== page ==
After watching him go through this drill a few times, if finally dawned on me what he was doing. He was training management to look at all the factors before opening their mouths.... to dig deeper before making a call. It was a most painful experience for the managers. Smart man.

Craig R. Arko
02-28-2008, 05:09 PM
In the interests of full disclosure, the quote was inspired by Spock's statement about Project Genesis in Wrath of Khan:

"As a matter of Cosmic History, it has always been easier to destroy than to create."

Something of a pastiche of the Second Law of Thermodynamics.


By the way it's Arko with a 'K'. :D

NovaScotian
02-28-2008, 05:25 PM
Apologies, Craig -- Arco could and should have been checked, not guessed. :rolleyes: Unfortunately, I can't fix it. :o

I like aeh's story too, because it fits far more situations than just an accident. It is all too easy for most busy folks to stop at the first plausible explanation rather than exploring all of the possibilities. It's a weakness of many, many designs that the designers stopped when they found a solution that worked instead of asking a host of questions about how they might do better. The ability to pursue problems to the best possible end is probably Steve J's greatest strength.

yellow
02-28-2008, 05:32 PM
Any other takers?

I fixed a screen door once.
:D

He was training management to look at all the factors before opening their mouths.... to dig deeper before making a call.

It's amazing how applicable this is at all levels of life, and how few people are willing or able to do it.



(BTW, I fixed the spelling in the thread title/first post)

fish3k1
02-28-2008, 06:07 PM
Going to the core of the problem is always the hard part, and most will simply stop analysis at the obvious symptom.

I worked for a CEO type who prided himself in the "Art of Pinging." Question after question until he had gotten what he wanted. One example.

An accident at the job site.... At the next staff meeting, CEO asks why did that happen? Response - Worker Jones activated the wrong switch. Why did he activate the wrong switch? Just dumb.

That, of course, was the wrong answer. Then the pinging would start. Was Jones properly trained on the right procedure? How do you know he was trained? Was this in the lesson plan you trained him with? Was it actually taught that day? Was Jones in class that day? Was it a test question? Did Jones get that question right? How many people taking that test got that question right? Has anyone ever actually watched Jones do this procedure correctly?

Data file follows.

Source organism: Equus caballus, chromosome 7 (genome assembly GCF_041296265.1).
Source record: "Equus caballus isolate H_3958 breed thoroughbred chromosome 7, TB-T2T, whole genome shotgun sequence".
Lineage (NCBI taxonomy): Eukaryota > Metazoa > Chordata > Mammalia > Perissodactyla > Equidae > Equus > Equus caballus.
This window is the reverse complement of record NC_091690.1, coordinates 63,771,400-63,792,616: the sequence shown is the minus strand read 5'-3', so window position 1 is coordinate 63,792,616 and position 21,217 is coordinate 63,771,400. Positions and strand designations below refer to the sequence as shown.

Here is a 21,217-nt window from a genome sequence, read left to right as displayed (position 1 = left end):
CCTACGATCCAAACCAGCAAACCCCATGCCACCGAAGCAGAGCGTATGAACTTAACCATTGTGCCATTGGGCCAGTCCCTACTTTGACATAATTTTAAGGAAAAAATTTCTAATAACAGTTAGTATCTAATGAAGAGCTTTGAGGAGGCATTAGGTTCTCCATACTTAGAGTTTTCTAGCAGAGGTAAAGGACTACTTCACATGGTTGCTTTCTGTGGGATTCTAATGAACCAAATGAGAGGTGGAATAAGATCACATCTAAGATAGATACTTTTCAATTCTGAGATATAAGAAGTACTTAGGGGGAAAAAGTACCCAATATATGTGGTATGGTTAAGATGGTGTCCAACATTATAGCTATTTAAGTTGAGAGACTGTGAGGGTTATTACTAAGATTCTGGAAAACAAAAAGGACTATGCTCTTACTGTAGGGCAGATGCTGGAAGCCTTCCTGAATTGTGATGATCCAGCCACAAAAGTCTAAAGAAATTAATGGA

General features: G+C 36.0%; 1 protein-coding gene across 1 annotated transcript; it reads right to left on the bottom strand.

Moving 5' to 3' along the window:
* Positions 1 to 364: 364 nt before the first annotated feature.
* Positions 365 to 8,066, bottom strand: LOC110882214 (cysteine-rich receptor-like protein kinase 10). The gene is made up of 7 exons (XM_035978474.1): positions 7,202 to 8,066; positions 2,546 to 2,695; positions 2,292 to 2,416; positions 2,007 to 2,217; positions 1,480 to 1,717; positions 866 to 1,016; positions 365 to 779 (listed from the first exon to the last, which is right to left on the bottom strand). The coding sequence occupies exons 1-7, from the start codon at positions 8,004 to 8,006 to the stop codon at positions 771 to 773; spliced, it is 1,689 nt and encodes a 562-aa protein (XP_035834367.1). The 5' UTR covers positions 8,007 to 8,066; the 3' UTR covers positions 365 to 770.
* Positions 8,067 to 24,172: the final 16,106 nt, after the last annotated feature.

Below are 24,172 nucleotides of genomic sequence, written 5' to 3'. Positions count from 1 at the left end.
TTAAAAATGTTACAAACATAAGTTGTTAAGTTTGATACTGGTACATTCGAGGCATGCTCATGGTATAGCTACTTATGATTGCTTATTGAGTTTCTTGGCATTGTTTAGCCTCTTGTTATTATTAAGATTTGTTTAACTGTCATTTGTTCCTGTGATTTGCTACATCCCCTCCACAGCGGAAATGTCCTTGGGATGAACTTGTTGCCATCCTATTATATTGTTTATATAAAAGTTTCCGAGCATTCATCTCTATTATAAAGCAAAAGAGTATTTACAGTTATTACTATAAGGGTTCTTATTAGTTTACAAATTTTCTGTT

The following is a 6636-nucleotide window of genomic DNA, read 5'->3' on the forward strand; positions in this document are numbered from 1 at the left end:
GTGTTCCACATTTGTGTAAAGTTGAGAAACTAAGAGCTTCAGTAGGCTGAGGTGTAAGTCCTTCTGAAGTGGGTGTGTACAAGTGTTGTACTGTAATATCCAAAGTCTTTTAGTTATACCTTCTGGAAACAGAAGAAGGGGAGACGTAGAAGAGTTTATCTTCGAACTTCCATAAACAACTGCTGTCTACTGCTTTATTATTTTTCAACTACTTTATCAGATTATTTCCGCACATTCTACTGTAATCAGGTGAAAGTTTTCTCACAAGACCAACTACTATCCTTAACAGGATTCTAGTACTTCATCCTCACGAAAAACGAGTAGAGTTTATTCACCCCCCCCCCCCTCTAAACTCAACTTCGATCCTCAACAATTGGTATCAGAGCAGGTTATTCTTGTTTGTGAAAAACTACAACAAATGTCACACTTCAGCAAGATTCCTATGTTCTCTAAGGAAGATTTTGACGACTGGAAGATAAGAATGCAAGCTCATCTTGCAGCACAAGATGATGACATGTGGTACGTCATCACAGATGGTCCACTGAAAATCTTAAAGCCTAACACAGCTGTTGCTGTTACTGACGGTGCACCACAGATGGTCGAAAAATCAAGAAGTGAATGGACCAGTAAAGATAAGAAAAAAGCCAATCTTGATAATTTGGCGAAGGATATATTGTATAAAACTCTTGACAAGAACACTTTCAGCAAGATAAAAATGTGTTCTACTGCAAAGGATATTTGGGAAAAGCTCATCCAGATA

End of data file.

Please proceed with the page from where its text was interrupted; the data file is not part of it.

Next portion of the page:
What about Jones' personal life? Does he have a drinking problem? Money problems? What did he do during the 24 hours before the accident? How much sleep did he have the night before? Are his kids okay?

From there it would go to -- Does our QC look at that procedure? Has QC stopped others from making that mistake? Is this a one time training thing, or do we go back and reenforce the skill? Has this happened before, but with a less catastrophic effect and if so did we take the initiative to keep others from doing it, too?

More often than not, the accident cause ended up falling at the feet of management. And, that was only the beginning. From there, it went to how are we going to prevent this particular accident from ever happening again? Are there similar accidents waiting to happen because we didn't foresee the possibility?

After watching him go through this drill a few times, if finally dawned on me what he was doing. He was training management to look at all the factors before opening their mouths.... to dig deeper before making a call. It was a most painful experience for the managers. Smart man.


This guy should start a management training program - I mean, this is the sort of simple thing ALL management should be doing.

schneb
02-28-2008, 06:16 PM
"As a matter of Cosmic History, it has always been easier to destroy than to create."
Which, coincidentally, is why "Wrath of Khan" was a much better movie than "Star Trek the Motion Picture".

I had the chance to ask FX guru, Peter Ellenshaw, why the first movie was such a bone and the second movie so much better. He said, "That's easy, the first movie was 10% director, 90% committee made. The second was 60% director, 40% committee made."

blubbernaut
02-28-2008, 06:50 PM
The ability to pursue problems to the best possible end is probably Steve J's greatest strength.

I found a recent example of this http://brockerhoff.net/bb/viewtopic.php?p=2417#2417
(Via daringfireball). A good, but brief, exploration of the possible engineering reasons behind things like no ethernet port and no removable battery in the Macbook Air. An example of "OK, let's think this choice right through to it's logical conclusion before we say 'but we need it'"

Jay Carr
02-28-2008, 10:25 PM
That's a very interesting article. I wonder what happens when you say to yourself. "We need it to be 3 lbs, we need it to use a miniscule amount of power" and "We need to have a removable battery and two USB ports." If you read the article, you can see that these two statements are in direct conflict with each other.

Some people would try and find a synthesis, others will completely overcome and others won't even try. I might suggest that one of the reasons for the diversity in responses is that some people look down the slope for their snowball and say "ack, it's going to hit something, let's push the ball in another direction", while others say "oh, there are objects in the way, but I think we can move them with a little work." I think the will to overcome difficulties has to be factored into this equation as well.

(As a side note, if you look in a direction down the slope and see a cliff, a la NovaScotians original example, there's nothing wrong with looking in another direction.)